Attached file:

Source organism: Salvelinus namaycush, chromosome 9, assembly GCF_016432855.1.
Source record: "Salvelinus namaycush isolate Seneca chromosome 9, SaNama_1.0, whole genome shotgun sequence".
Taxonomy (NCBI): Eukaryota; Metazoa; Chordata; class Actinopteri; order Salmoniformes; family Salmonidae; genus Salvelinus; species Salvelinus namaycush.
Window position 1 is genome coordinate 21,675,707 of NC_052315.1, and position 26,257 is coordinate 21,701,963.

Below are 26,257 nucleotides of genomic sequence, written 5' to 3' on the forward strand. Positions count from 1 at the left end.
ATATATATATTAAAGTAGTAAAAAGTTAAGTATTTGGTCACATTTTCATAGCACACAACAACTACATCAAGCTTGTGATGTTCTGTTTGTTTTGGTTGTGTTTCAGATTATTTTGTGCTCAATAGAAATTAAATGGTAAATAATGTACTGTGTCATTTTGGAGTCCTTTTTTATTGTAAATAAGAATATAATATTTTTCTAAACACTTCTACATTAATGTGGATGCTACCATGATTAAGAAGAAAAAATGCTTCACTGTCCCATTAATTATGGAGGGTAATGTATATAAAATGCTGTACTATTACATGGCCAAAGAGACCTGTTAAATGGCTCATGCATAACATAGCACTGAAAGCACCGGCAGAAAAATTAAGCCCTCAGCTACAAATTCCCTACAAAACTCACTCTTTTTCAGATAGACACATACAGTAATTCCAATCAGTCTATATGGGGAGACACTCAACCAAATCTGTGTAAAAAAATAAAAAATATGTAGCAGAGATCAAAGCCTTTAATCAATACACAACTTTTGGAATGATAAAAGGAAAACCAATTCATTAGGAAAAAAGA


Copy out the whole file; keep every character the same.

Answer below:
Source organism: Salvelinus namaycush, chromosome 9, assembly GCF_016432855.1.
Source record: "Salvelinus namaycush isolate Seneca chromosome 9, SaNama_1.0, whole genome shotgun sequence".
Taxonomy (NCBI): Eukaryota; Metazoa; Chordata; class Actinopteri; order Salmoniformes; family Salmonidae; genus Salvelinus; species Salvelinus namaycush.
Window position 1 is genome coordinate 21,675,707 of NC_052315.1, and position 26,257 is coordinate 21,701,963.

Below are 26,257 nucleotides of genomic sequence, written 5' to 3' on the forward strand. Positions count from 1 at the left end.
ATATATATATTAAAGTAGTAAAAAGTTAAGTATTTGGTCACATTTTCATAGCACACAACAACTACATCAAGCTTGTGATGTTCTGTTTGTTTTGGTTGTGTTTCAGATTATTTTGTGCTCAATAGAAATTAAATGGTAAATAATGTACTGTGTCATTTTGGAGTCCTTTTTTATTGTAAATAAGAATATAATATTTTTCTAAACACTTCTACATTAATGTGGATGCTACCATGATTAAGAAGAAAAAATGCTTCACTGTCCCATTAATTATGGAGGGTAATGTATATAAAATGCTGTACTATTACATGGCCAAAGAGACCTGTTAAATGGCTCATGCATAACATAGCACTGAAAGCACCGGCAGAAAAATTAAGCCCTCAGCTACAAATTCCCTACAAAACTCACTCTTTTTCAGATAGACACATACAGTAATTCCAATCAGTCTATATGGGGAGACACTCAACCAAATCTGTGTAAAAAAATAAAAAATATGTAGCAGAGATCAAAGCCTTTAATCAATACACAACTTTTGGAATGATAAAAGGAAAACCAATTCATTAGGAAAAAAGA